Court reinstates suit against Pinal deputy who fatally shot unarmed man

A federal appeals court reinstated a lawsuit against a Pinal County sheriff’s deputy who shot an unarmed man twice in the back after a 2014 car chase through Eloy. (Photo by Tim Evanson/Creative Commons)

WASHINGTON – A federal appeals court said a Pinal County sheriff’s deputy must face a lawsuit brought by the family of an unarmed man he shot twice in the back in Eloy in 2014.

The Tuesday decision by a three-judge panel of the 9th U.S. Circuit Court of Appeals reverses a lower court, which had thrown out the case against Deputy Heath Rankin on the grounds that he enjoyed qualified immunity in the shooting of Manuel Longoria.

The appeals court said there were too many “material, disputed facts” in the case that need to be put before a jury. Those include whether Rankin heard other officers’ calls for use of “less lethal” force and whether Longoria, surrounded by police officers, adopted a threatening “shooter’s stance” and “posed an immediate threat” warranting deadly force before Rankin opened fire.

A sheriff’s office spokesman declined comment, noting that the case is still pending. Calls seeking comment from the attorneys representing the Longorias were not immediately returned Wednesday.

According to court documents, the case began on Jan. 14, 2014, when Longoria, distraught over his relationship with the mother of his three children, stole his brother-in-law’s car and began driving around Eloy.

That began a police chase that lasted more than 70 minutes and involved officers from Eloy and backup from the sheriff’s department – who were mistakenly told Longoria was armed.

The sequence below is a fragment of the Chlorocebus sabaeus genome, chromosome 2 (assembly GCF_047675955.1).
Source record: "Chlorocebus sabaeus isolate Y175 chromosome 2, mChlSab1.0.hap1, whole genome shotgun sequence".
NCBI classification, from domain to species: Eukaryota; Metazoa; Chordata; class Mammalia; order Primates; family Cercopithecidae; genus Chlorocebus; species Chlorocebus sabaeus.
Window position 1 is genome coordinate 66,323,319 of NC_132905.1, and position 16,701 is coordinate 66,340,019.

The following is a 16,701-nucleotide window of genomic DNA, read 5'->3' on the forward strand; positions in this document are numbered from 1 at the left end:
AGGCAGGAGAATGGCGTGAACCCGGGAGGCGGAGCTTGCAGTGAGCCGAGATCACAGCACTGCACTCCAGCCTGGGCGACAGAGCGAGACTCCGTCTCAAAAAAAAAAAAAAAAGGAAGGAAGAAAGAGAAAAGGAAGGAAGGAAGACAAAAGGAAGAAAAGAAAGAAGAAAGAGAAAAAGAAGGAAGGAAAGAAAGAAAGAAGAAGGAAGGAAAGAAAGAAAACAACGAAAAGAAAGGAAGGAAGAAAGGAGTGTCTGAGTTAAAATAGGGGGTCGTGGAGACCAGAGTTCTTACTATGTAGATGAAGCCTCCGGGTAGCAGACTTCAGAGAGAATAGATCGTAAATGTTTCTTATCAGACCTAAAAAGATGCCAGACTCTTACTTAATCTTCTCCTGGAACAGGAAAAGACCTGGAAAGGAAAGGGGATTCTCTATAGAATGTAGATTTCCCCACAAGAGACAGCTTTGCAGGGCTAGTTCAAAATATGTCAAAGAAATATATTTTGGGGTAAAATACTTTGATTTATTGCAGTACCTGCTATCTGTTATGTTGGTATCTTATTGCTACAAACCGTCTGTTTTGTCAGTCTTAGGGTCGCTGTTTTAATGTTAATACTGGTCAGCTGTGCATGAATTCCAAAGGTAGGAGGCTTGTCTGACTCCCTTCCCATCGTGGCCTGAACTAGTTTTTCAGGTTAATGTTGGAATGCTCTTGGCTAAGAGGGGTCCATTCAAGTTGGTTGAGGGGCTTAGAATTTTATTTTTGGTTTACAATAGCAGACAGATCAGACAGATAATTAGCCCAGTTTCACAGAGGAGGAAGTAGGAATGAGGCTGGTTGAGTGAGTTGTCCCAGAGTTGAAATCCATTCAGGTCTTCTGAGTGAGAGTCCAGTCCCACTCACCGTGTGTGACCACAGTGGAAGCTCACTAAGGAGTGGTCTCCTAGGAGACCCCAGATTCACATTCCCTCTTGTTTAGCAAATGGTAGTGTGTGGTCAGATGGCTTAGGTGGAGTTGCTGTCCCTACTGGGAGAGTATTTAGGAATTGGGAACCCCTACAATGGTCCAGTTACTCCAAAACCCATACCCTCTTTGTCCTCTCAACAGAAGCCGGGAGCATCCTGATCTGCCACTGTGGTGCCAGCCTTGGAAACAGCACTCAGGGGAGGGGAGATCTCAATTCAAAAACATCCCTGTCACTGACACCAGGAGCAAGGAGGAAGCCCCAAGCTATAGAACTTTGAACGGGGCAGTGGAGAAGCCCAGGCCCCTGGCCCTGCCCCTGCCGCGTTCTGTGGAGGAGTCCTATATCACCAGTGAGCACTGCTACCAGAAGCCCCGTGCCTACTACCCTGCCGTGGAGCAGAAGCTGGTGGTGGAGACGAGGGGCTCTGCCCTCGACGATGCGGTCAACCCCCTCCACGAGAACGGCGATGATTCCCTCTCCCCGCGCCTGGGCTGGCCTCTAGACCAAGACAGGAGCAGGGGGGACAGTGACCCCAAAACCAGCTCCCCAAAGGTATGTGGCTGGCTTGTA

During the chase, Longoria was reportedly “erratic,” throwing money and objects out of the car, gesturing to people on the street and stopping several times to speak with pursuing officers, before getting back in the car and driving off again.

In one stop, he held up and kissed rosary beads and in another he held his wallet behind his back – which one Eloy officer noted, and alerted other officers to the fact that it was a wallet, not a weapon, Longoria was holding. Rankin was monitoring the police radio channel, but said he did not hear that dispatch.

Court documents say Longoria alternated between joking with officers that they might scratch their cars during the chase and telling officers that “he had nothing to live for and wanted to die,” at one point making a gun with his fingers and pointing it at his head.

The sheriff’s deputies were called off shortly before the end of the chase and ordered to set up a perimeter. But when Eloy police stopped Longoria by crashing into his car, Rankin ran toward the scene.

Longoria, surrounded by eight officers with guns drawn, initially refused officers orders to show his hands. An Eloy officer shouted at least twice to other officers to use “less lethal” force, and eventually they shot Longoria with several bean bag rounds and a taser.

Video recordings of the standoff show Longoria disoriented by the assault and quickly throwing his empty hands in the air as he turned toward his car.

But Rankin, who was farther away than the other officers, said he did not hear the order for nonlethal force. He said he saw Longoria go into a “shooter’s stance,” and he opened fire with what the court described as an assault rifle, hitting Longoria twice in the back.

Longoria’s family and his estate sued for wrongful death and use of excessive force, but a district court judge sided with Rankin, saying he enjoyed qualified immunity for his actions.

The appeals court disagreed, saying there were too many questions about whether Rankin’s use of deadly force was reasonable under the circumstances.

“A jury must determine Rankin’s credibility in light of conflicting accounts from his partner, other officers, Longoria’s expert and the videos in real time,” said the ruling by Circuit Judge Stephen Reinhardt.

A jury could decide that Rankin “had reason to use deadly force” or it could find his statements not credible and rule that he violated Longoria’s rights. But Reinhardt said that should be left to the jury, and that courts “may not usurp the jury’s role as arbiters of fact.”